Data Architecture and Information Architecture: What’s the Difference?

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Many people in the IT and Data Management industries claim there’s no real difference between the terms Data Architecture (DA) and Information Architecture (IA). In a recent DATAVERSITY™ survey, almost half the respondents said they define DA and IA as the same concept. Others say the two terms should be applied to two very different approaches toward integrating an enterprise’s IT functions.

They tend to agree that whichever you do, and whatever you call it, your organization should consider starting it now, if you’ve not already done so. The stakes, and the potential rewards, are often just too high.

Many IT experts use “data” to denote the raw numbers, names, addresses, and other abstracted contents that used to fall under the purview of “data processing” back during the mainframe and early PC eras. Back when computational power was limited and expensive, it was enough of a miracle just to get an organization’s finances, payroll, and mailing lists into digital form.

But these days, IT departments can do a lot more than simply crunch numbers and update addresses. They can find hidden relations among different data. They can help you gain a better view of your organization’s activities, strengths, and opportunities. And if you’re not using these larger capabilities, your competitors just might be.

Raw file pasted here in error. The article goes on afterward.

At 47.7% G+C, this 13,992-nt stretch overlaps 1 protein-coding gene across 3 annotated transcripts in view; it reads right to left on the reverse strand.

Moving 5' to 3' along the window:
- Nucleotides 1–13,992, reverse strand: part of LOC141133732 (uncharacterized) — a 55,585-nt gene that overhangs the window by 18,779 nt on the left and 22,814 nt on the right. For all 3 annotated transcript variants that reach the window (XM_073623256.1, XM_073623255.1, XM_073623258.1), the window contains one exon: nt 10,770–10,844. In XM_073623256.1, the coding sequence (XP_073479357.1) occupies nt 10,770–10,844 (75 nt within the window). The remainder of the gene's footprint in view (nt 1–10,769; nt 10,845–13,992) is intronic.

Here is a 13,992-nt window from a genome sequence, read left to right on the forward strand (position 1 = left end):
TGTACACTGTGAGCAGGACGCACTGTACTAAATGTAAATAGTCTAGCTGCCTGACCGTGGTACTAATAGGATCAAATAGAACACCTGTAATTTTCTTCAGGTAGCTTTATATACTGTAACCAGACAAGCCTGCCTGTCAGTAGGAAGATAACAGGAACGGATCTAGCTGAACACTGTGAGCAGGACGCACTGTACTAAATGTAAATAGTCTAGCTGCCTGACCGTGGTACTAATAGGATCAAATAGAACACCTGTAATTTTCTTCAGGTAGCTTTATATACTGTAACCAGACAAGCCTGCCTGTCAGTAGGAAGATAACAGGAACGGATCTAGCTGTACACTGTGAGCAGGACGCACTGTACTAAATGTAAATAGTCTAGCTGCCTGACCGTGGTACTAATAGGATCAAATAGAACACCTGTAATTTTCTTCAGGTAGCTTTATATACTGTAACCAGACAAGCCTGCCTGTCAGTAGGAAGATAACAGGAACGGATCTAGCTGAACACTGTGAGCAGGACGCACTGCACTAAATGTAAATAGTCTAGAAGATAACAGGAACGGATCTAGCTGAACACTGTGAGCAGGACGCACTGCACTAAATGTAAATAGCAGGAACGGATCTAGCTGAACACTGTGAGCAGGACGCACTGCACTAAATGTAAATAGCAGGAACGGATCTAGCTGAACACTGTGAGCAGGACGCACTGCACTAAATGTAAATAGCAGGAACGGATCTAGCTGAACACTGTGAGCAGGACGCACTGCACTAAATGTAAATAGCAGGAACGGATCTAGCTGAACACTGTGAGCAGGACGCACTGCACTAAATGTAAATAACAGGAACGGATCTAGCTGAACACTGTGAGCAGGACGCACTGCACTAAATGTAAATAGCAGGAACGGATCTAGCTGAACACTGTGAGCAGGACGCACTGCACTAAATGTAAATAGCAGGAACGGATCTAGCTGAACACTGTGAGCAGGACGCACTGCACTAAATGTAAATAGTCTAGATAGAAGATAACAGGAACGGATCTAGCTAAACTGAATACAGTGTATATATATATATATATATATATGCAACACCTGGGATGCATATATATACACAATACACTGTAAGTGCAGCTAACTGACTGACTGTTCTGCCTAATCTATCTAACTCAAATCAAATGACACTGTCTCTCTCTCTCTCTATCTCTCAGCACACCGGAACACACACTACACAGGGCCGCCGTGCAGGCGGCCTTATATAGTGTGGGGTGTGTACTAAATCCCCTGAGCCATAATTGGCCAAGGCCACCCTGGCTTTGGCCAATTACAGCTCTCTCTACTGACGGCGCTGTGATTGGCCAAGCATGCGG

That, say the advocates of Information Architecture, is what they mean by “Information.” They define information as a superset of data; something bigger, vaster.

The Data Management Association’s “DAMA Guide to the Data Management Body of Knowledge” posits a top-to-bottom hierarchy of knowledge, information, and data. Data, the guide says, “is the representation of facts as text, numbers, graphics, images, sound or video.”

Information, according to DAMA, is “data in context. Without context, data is meaningless; we create meaningful information by interpreting the context around data… The resulting information then guides our decisions.”